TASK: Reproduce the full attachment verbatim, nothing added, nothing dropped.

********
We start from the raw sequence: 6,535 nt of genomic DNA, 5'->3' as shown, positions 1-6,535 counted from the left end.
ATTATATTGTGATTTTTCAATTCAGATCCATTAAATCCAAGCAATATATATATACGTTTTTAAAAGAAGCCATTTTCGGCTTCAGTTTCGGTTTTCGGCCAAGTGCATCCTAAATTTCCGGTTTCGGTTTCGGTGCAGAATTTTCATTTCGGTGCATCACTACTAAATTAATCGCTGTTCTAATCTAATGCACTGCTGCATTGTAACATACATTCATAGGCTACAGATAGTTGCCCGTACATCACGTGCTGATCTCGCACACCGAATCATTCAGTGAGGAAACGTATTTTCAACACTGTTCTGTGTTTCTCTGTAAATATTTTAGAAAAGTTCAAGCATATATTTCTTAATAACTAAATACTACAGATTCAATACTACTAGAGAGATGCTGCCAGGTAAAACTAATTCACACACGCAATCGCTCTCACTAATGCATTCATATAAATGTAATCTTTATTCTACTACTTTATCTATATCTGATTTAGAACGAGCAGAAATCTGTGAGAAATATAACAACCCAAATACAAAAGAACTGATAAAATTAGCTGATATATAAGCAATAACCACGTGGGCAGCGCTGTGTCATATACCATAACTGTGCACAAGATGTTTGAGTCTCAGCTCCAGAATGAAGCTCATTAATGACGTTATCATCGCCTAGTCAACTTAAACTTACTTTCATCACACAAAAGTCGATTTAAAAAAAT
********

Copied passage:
We start from the raw sequence: 6,535 nt of genomic DNA, 5'->3' as shown, positions 1-6,535 counted from the left end.
ATTATATTGTGATTTTTCAATTCAGATCCATTAAATCCAAGCAATATATATATACGTTTTTAAAAGAAGCCATTTTCGGCTTCAGTTTCGGTTTTCGGCCAAGTGCATCCTAAATTTCCGGTTTCGGTTTCGGTGCAGAATTTTCATTTCGGTGCATCACTACTAAATTAATCGCTGTTCTAATCTAATGCACTGCTGCATTGTAACATACATTCATAGGCTACAGATAGTTGCCCGTACATCACGTGCTGATCTCGCACACCGAATCATTCAGTGAGGAAACGTATTTTCAACACTGTTCTGTGTTTCTCTGTAAATATTTTAGAAAAGTTCAAGCATATATTTCTTAATAACTAAATACTACAGATTCAATACTACTAGAGAGATGCTGCCAGGTAAAACTAATTCACACACGCAATCGCTCTCACTAATGCATTCATATAAATGTAATCTTTATTCTACTACTTTATCTATATCTGATTTAGAACGAGCAGAAATCTGTGAGAAATATAACAACCCAAATACAAAAGAACTGATAAAATTAGCTGATATATAAGCAATAACCACGTGGGCAGCGCTGTGTCATATACCATAACTGTGCACAAGATGTTTGAGTCTCAGCTCCAGAATGAAGCTCATTAATGACGTTATCATCGCCTAGTCAACTTAAACTTACTTTCATCACACAAAAGTCGATTTAAAAAAAT